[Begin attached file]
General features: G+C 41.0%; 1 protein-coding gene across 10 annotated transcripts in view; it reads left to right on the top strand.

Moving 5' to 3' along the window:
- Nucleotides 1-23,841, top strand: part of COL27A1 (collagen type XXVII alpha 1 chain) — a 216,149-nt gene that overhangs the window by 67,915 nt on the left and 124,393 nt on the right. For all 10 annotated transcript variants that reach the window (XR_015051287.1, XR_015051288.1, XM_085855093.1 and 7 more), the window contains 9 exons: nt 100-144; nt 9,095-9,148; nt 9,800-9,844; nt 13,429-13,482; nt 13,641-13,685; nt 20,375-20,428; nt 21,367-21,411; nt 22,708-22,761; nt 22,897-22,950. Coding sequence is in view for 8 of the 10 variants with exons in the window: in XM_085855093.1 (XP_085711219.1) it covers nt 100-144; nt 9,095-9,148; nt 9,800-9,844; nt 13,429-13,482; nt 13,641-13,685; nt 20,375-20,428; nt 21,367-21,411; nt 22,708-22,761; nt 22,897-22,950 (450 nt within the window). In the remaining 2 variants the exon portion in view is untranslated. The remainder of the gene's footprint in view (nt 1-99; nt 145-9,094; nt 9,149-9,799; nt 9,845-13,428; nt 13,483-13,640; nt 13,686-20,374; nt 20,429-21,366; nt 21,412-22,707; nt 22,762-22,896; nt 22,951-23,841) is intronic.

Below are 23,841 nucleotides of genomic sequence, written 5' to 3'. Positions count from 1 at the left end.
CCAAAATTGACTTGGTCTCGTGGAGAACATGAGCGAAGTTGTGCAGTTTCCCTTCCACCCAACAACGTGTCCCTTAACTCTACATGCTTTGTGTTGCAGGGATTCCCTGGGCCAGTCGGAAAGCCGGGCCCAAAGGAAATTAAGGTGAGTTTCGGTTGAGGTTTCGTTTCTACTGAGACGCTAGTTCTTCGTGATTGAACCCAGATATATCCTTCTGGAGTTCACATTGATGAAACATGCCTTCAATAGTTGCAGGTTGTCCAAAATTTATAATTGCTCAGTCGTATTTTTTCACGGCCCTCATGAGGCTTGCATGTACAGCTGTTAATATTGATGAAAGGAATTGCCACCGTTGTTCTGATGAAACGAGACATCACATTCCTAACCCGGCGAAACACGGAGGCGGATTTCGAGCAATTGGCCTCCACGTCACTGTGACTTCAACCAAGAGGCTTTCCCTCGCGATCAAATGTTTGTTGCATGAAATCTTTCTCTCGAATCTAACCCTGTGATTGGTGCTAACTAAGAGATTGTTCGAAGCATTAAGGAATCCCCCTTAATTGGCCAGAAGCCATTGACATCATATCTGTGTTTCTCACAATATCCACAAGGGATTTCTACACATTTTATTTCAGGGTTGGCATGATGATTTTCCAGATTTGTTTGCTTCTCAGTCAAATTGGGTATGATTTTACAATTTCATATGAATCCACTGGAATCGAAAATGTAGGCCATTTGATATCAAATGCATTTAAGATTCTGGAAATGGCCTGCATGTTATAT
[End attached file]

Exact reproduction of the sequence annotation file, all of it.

General features: G+C 41.0%; 1 protein-coding gene across 10 annotated transcripts in view; it reads left to right on the top strand.

Moving 5' to 3' along the window:
- Nucleotides 1-23,841, top strand: part of COL27A1 (collagen type XXVII alpha 1 chain) — a 216,149-nt gene that overhangs the window by 67,915 nt on the left and 124,393 nt on the right. For all 10 annotated transcript variants that reach the window (XR_015051287.1, XR_015051288.1, XM_085855093.1 and 7 more), the window contains 9 exons: nt 100-144; nt 9,095-9,148; nt 9,800-9,844; nt 13,429-13,482; nt 13,641-13,685; nt 20,375-20,428; nt 21,367-21,411; nt 22,708-22,761; nt 22,897-22,950. Coding sequence is in view for 8 of the 10 variants with exons in the window: in XM_085855093.1 (XP_085711219.1) it covers nt 100-144; nt 9,095-9,148; nt 9,800-9,844; nt 13,429-13,482; nt 13,641-13,685; nt 20,375-20,428; nt 21,367-21,411; nt 22,708-22,761; nt 22,897-22,950 (450 nt within the window). In the remaining 2 variants the exon portion in view is untranslated. The remainder of the gene's footprint in view (nt 1-99; nt 145-9,094; nt 9,149-9,799; nt 9,845-13,428; nt 13,483-13,640; nt 13,686-20,374; nt 20,429-21,366; nt 21,412-22,707; nt 22,762-22,896; nt 22,951-23,841) is intronic.

Below are 23,841 nucleotides of genomic sequence, written 5' to 3'. Positions count from 1 at the left end.
CCAAAATTGACTTGGTCTCGTGGAGAACATGAGCGAAGTTGTGCAGTTTCCCTTCCACCCAACAACGTGTCCCTTAACTCTACATGCTTTGTGTTGCAGGGATTCCCTGGGCCAGTCGGAAAGCCGGGCCCAAAGGAAATTAAGGTGAGTTTCGGTTGAGGTTTCGTTTCTACTGAGACGCTAGTTCTTCGTGATTGAACCCAGATATATCCTTCTGGAGTTCACATTGATGAAACATGCCTTCAATAGTTGCAGGTTGTCCAAAATTTATAATTGCTCAGTCGTATTTTTTCACGGCCCTCATGAGGCTTGCATGTACAGCTGTTAATATTGATGAAAGGAATTGCCACCGTTGTTCTGATGAAACGAGACATCACATTCCTAACCCGGCGAAACACGGAGGCGGATTTCGAGCAATTGGCCTCCACGTCACTGTGACTTCAACCAAGAGGCTTTCCCTCGCGATCAAATGTTTGTTGCATGAAATCTTTCTCTCGAATCTAACCCTGTGATTGGTGCTAACTAAGAGATTGTTCGAAGCATTAAGGAATCCCCCTTAATTGGCCAGAAGCCATTGACATCATATCTGTGTTTCTCACAATATCCACAAGGGATTTCTACACATTTTATTTCAGGGTTGGCATGATGATTTTCCAGATTTGTTTGCTTCTCAGTCAAATTGGGTATGATTTTACAATTTCATATGAATCCACTGGAATCGAAAATGTAGGCCATTTGATATCAAATGCATTTAAGATTCTGGAAATGGCCTGCATGTTATAT